In the course of our exhaustive explorations of the Absolute Best of everything there is to eat in this food-obsessed city, we’ve covered the best dim sum, the best restaurants in the Chinatowns of Manhattan and Sunset Park, the best dumplings, and the best version of that most sacred and Royal Chinese dish of all, Peking duck. So consider this a kind of wide-angle, drone’s-eye view on the rest of the city’s sprawling, ever-changing Chinese-food scene. Here are the best Chinese restaurants in New York for a nourishing bowl of noodles, a fiery Sichuan fix in midtown, and the annual big-money, banquet-style splurge.
2. Mission Chinese
171 E. Broadway, nr. Rutgers St.; no phone
The totemic dishes at the center of Danny Bowien’s fiery Sichuan vision (e.g., thrice-cooked bacon, heritage-pork mapo tofu) are still worth a special trip, but the menu additions of the talented former executive chef Angela Dimayuga and a larger, more permanent venue have raised this restaurant up into the growing pantheon of New York’s next-generation Chinese destinations.
3. Little Pepper
18-24 College Point Blvd., College Point; 718-939-7788
The cooking at this bright, classic, deceptively sophisticated little College Point destination is a blessed relief from the over-oiled, over-spiced, one-note Sichuan menus that have been proliferating, lately, all over this Sichuan mad town.
4. Lake Pavilion
60-15 Main St., at Horace Harding Expressway, Flushing; 718-886-6693
The key to this bustling Cantonese seafood palace is demand, which leads to freshness, which leads to an endless array of variety. Up to five kinds of crab are available — depending on the season — but if you happen to have $60 in your pocket, try the Dungeness monsters, which arrive at your table more or less direct from places like the chilly waters of Alaska.
5. Guan Fu Sichuan
3916 Prince St., G-01, Flushing; 347-610-6999
The sauces at this ambitious new Flushing establishment are made in-house and vary in spice and heat levels from dish to dish. If you really want to feel like you’re dining on the streets of Chengdu, you can choose from an abundance of forbidden pleasures ranging from “hot stone” boiled sea cucumbers to several varieties of finely seasoned pig’s trotter and braised turtle to a generous helping of boiled bullfrog chopped into palatable little pieces and served with proper ceremony in a large porcelain terrine.
13 E. 37th St., nr. Madison Ave.; 212-213-2810
There are almost too many Sichuan options to count in midtown these days, but none is quite as satisfying, or as elegant, as this carefully styled, Michelin-starred, real-life mom-and-pop shop (he’s from Shanghai, she’s from Harbin) in the shadow of the Empire State Building.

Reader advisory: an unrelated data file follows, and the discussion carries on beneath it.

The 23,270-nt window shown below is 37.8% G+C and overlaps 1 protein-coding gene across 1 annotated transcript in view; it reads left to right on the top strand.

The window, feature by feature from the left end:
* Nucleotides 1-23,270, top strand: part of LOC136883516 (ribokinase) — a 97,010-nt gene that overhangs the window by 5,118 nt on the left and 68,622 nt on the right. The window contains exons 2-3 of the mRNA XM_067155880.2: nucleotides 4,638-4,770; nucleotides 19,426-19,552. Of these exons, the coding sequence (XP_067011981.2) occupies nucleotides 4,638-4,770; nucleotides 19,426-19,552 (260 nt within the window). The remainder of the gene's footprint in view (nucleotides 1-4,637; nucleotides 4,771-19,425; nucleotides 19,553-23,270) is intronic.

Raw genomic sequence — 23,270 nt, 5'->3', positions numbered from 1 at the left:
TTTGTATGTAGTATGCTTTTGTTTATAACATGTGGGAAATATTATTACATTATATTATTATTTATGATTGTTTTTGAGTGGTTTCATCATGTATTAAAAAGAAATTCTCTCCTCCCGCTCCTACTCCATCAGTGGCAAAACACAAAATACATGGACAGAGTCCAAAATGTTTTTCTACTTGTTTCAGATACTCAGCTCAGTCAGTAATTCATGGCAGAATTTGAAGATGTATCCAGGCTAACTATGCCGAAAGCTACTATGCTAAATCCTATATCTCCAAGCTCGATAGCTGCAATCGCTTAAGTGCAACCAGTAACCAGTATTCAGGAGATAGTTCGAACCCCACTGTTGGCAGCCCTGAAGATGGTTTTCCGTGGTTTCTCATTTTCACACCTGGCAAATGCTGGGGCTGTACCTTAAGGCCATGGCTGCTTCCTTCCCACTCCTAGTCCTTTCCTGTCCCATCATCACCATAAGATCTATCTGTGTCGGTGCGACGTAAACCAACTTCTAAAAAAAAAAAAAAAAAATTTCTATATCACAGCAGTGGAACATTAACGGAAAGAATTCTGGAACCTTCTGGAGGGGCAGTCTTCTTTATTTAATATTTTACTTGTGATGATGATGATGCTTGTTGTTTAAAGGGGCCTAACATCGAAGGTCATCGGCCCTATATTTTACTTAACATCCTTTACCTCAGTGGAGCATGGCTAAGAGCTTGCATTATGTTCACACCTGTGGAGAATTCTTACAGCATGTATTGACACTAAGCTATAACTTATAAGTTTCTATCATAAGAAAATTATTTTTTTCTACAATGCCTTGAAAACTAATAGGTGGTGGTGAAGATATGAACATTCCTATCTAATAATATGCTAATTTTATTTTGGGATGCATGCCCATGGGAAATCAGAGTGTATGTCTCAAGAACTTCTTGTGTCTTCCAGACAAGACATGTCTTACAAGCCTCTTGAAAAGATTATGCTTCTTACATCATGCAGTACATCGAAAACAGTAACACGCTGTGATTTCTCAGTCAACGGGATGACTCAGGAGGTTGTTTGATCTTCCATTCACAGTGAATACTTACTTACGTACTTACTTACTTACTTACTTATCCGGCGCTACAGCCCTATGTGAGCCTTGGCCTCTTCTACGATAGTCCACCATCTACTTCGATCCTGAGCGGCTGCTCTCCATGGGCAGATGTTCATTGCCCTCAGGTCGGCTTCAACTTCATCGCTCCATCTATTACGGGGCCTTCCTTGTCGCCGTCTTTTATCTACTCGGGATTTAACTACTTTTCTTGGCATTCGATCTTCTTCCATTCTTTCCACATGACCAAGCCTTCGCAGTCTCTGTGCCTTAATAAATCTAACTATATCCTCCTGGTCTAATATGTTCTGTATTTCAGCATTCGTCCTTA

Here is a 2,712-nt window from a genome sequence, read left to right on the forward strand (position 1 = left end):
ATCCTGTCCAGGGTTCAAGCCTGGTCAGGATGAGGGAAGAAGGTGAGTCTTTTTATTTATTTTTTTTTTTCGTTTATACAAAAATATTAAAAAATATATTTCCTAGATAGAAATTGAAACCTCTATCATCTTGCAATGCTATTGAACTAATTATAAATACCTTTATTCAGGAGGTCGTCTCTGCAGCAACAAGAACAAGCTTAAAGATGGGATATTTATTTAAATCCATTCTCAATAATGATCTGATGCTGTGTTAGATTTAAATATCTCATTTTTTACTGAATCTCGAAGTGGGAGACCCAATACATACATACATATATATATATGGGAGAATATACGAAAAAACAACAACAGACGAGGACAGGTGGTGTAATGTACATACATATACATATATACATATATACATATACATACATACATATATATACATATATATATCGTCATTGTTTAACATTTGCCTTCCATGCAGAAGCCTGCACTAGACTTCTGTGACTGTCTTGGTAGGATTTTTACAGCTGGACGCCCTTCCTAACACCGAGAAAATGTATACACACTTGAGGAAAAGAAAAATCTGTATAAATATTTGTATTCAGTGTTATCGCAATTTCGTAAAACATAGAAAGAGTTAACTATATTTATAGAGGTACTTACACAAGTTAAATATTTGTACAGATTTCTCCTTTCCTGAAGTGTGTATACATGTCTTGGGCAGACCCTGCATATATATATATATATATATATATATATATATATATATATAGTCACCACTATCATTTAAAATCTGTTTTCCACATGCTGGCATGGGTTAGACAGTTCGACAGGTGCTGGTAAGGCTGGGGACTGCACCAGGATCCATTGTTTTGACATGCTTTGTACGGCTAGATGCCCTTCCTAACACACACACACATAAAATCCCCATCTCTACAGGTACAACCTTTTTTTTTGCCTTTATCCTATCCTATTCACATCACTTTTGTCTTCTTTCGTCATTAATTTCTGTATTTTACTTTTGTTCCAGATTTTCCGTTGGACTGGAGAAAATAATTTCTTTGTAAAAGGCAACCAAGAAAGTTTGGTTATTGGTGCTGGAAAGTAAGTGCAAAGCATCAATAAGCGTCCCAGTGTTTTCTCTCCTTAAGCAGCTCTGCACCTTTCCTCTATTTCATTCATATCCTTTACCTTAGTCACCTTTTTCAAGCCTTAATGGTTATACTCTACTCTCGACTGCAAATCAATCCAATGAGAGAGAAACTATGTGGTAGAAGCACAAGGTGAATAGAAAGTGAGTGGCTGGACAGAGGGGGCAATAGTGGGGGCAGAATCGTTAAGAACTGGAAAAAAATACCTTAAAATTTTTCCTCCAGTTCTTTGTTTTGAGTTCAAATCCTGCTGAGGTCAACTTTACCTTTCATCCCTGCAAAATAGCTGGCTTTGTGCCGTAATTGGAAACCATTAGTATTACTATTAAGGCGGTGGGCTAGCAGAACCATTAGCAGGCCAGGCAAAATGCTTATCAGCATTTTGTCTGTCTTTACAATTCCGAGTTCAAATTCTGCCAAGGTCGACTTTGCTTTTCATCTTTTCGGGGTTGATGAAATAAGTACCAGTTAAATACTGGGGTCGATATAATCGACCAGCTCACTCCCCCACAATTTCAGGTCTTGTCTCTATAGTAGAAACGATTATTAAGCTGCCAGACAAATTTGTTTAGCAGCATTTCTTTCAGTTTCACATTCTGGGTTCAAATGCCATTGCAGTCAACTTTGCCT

529-1/2 Hudson St., nr. Charles St.; 212-691-9700
Eddie Schoenfeld and his chef partner, Joe Ng, operate several worthy ventures around town, but for our money, this West Village Peking duck atelier is the finest. Only 25 perfectly cooked birds are prepared every evening, but pay attention to the housemade hoisin, and those impeccable pancakes.
42-35 Main St., Flushing; 212-518-3265
There are a billion dumplings in the naked city, but for serious scholars of the genre, there’s no better one-stop destination than Helen You’s commodious sit-down destination in the Arcadia Mall. The menu boasts more than 100 varieties, many filled with nontraditional ingredients like octopus, cod roe, and pumpkin.
311 W. 43rd St., nr. Eighth Ave.; 212-776-1818
We weren’t big fans of this lavish, London-based chain when it first opened. But the Peking duck is one of the best in town, and our father, who is a scholar in such matters, says that it’s the place to take your high-end Chinese friends and clients for a slap-up banquet feast — provided, of course, they’re paying.
90 Third Ave., nr. E. 12th St.; 212-390-8685
We specify the original New York branch of this fast-growing Philly chain, and not the newer, blander UWS outlet. Lunchtime is our preferred hour to visit, when the packed, little room fills up with the smell of coriander and ma-la pepper. The eight-person, $25-per-head, set-course dinner remains one of the best-tasting deals in town in any cuisine.
Xi’an Famous Foods
41-10 Main St., Flushing; no phone
The whole city seems to be addicted to the Wang family’s western-Chinese-noodle delicacies these days, but for variety, comfort, and ye olde Flushing verisimilitude, this flagship establishment is where we like to get our semiannual fix of lamb-face salad.
*A version of this article appears in the March 6, 2017, issue of New York Magazine.